Want to control the temperature of your barbecue, smoker, firepit or clambake over a web interface? Here’s the Raspberry Pi-powered HeaterMeter. Bryan Mayland says:
HeaterMeter for RaspberryPi joins an Arduino / AVR ATmega328 microcontroller with OpenWrt running on a RaspberryPi $35 wonder-computer for the purpose of providing oven-like control of a charcoal BBQ grill via web interface. The microcontroller controls a fan which limits airflow to the pit, displays the current status on a character LCD, and passes the data on to the RaspberyPi which streams real-time updates to connected web browsers. The website also works on mobile browsers running Android or iOS, allowing users to unchain themselves from their grills and partake in many life-enriching activities such as
- Going to the grocery store to buy more beer
- Going to a bar to drink more beer
- Not get off the couch, where your beer is
- Possibly other non-beer related hobbies
Dean Ellis has got Monogame running on his Pi. There are details of exactly what hacks he’s used to get it running so well on the YouTube page that this video comes from.
Monogame is an open source implementation of the Microsoft XNA 4 Framework – and it gives us all kinds of ideas about game development on the Pi. You can read some more about Dean and his Pi here.
Make Yourself at Home
We’ve been seeing a lot of visual artists using the Raspberry Pi in their installations. Whether you’re driving video or if you want to drive something with wheels, the Pi offers artists a much cheaper way of getting to their goals than the old “borrow someone’s old laptop” model. We’ve seen Pis being used in the Tate Gallery’s new Tanks in London; we’ve seen them being used in installations at Milton Keynes shopping centre. Most recently, I’ve heard from Martin Beha, who was working on the electronics side of an installation by Austrian artist Robert F Hammerstiel in Hannover. He used Raspberry Pis to make three lawnmower robots talk to each other. (You can see them from about two minutes into this video.) The result is curiously charming.
The communication is established through Wireless LAN. One of the Robots is configured as a server and delivers a (completely wrong but usable) time via NTP for synchronisation. It also calculates the start time for the audio files and delivers it to the other robots via SSH and “at”. The audio is taken directly from the analog output and is amplified by an 18W amplifier module. The sound quality is quite satisfactory for speech.
The devices are powered by a second battery because the manufacturer of the lawn mower robot has built in a function that monitors if additional current is taken from the main battery and stops the robot. The 5V is generated by DC/DC-Converters for car use. Other included circuits are for example a differential amplifier against an audio ground loop and a deep discharge protector.
I chose the Raspberry Pi for reasons of flexibility, size and because there was a very limited budget. The original plan was to communicate via Bluetooth Class 1 dongles and rfcomm to get a virtual serial connection. Because of several bugs in Bluetooth I could not connect the devices and decided to choose Wi-Fi as an alternative. Depending on different (resistor) jumper settings on the GPIO-Port, the RPIs recognize their conversation role after startup and play the right file. The jumper also defines the role as server or client. So I was able to use the same SD-Card image for all robots.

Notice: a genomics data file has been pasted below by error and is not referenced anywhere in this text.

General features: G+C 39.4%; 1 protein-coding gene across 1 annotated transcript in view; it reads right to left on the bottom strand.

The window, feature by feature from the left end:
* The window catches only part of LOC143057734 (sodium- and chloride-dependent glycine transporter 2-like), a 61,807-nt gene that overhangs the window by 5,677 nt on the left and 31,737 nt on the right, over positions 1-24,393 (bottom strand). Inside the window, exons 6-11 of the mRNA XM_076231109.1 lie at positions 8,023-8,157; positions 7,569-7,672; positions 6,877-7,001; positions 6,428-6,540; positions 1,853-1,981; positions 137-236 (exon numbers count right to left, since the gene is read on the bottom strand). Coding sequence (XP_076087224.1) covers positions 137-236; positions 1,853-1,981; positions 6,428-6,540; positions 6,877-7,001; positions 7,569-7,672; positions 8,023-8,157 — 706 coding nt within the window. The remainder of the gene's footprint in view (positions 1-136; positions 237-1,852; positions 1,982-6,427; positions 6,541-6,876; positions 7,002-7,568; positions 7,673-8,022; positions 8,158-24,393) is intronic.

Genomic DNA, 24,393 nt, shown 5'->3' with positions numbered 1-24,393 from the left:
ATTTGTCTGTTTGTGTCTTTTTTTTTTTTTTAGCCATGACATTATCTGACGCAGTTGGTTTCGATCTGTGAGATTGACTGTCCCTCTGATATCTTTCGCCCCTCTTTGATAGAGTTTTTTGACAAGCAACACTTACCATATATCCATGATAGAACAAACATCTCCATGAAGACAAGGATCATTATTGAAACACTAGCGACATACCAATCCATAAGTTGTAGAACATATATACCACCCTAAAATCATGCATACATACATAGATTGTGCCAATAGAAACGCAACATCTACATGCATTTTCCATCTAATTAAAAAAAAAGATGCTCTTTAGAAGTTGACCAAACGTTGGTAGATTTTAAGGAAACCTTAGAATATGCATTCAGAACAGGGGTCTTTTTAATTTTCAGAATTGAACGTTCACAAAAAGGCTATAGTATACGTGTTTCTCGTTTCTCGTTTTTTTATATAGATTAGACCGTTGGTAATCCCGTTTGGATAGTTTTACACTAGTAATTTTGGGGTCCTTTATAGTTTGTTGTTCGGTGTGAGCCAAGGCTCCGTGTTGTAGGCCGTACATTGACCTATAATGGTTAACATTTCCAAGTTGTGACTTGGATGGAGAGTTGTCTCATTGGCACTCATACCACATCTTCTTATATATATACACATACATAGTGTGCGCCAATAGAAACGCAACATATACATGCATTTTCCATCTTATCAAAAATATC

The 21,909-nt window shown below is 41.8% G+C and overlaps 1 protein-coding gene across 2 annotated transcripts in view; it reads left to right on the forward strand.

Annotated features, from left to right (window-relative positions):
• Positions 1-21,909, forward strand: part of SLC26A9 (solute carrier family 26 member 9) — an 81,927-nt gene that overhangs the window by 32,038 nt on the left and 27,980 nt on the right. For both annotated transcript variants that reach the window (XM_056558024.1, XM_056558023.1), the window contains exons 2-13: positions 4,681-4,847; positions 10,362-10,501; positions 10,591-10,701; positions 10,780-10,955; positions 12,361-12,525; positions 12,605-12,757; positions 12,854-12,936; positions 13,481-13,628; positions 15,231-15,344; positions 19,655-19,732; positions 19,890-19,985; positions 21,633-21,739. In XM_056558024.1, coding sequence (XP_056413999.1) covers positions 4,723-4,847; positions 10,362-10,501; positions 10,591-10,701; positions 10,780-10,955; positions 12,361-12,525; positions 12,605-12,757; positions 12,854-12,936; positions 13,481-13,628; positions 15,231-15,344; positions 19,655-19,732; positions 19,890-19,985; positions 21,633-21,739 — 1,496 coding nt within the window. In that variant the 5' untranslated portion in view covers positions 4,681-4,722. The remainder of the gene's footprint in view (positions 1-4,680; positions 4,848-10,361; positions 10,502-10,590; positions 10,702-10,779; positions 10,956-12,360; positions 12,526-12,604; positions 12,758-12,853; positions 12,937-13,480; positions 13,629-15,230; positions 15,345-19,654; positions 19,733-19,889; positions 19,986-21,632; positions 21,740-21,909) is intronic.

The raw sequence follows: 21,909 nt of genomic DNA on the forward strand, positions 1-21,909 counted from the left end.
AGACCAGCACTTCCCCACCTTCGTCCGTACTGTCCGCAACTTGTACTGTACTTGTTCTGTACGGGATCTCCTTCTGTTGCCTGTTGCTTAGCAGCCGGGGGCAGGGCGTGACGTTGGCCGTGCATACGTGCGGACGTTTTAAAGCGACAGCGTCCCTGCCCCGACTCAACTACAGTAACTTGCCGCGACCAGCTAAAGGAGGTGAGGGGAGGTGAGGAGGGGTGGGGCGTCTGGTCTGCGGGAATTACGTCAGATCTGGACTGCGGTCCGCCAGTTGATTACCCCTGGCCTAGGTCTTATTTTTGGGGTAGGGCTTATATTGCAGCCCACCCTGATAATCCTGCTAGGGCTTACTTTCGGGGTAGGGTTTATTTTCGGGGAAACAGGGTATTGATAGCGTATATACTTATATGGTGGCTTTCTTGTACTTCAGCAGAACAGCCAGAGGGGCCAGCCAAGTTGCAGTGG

The actual audio files are mp3s of a dialogue about the sense of a robot’s life, spoken by three TV announcers of Austrian national television (Austrians will surely recognize their voices).
STEM – training the teachers
There was a big Raspberry Pi event in Manchester last week, where a large group (including our very own Pete Lomas, accurately described by gocracker.com as “charismatic“) came together for a CPD/networking event for teachers at the Museum of Science and Industry.
We’re not alone in recognising that there’s a lot to be done before a new Computing syllabus arrives at schools next year in helping teachers out of the old ICT mindset and showing them how easy starting with the Pi can be. We’re really pleased to see how seriously teachers are taking the Raspberry Pi, and, as always, incredibly grateful to STEMNET for their tireless volunteering. This was the first of a series of events, where teachers were learning how to use the Pi with Manchester University’s Pi Face, getting to grips with Scratch and Python, and working on cross-curricular activities with the Raspberry Pi. A number of STEM ambassadors from industry also attended, doing that support and mentorship thing that STEMNET does so well. (I don’t think I’ve been to a single Raspberry Pi event that hasn’t been attended by at least one STEM ambassador.) We’d like to thank every one of them, and all of the teachers who are working so hard on getting to grips with a new piece of kit – we’re very grateful.
Jude’s cardboard case
Pete Wood from DesignSpark put me onto this most excellent little series of tutorial videos from Jude Pullen. Jude is a fan of cardboard. Having watched this, so am I!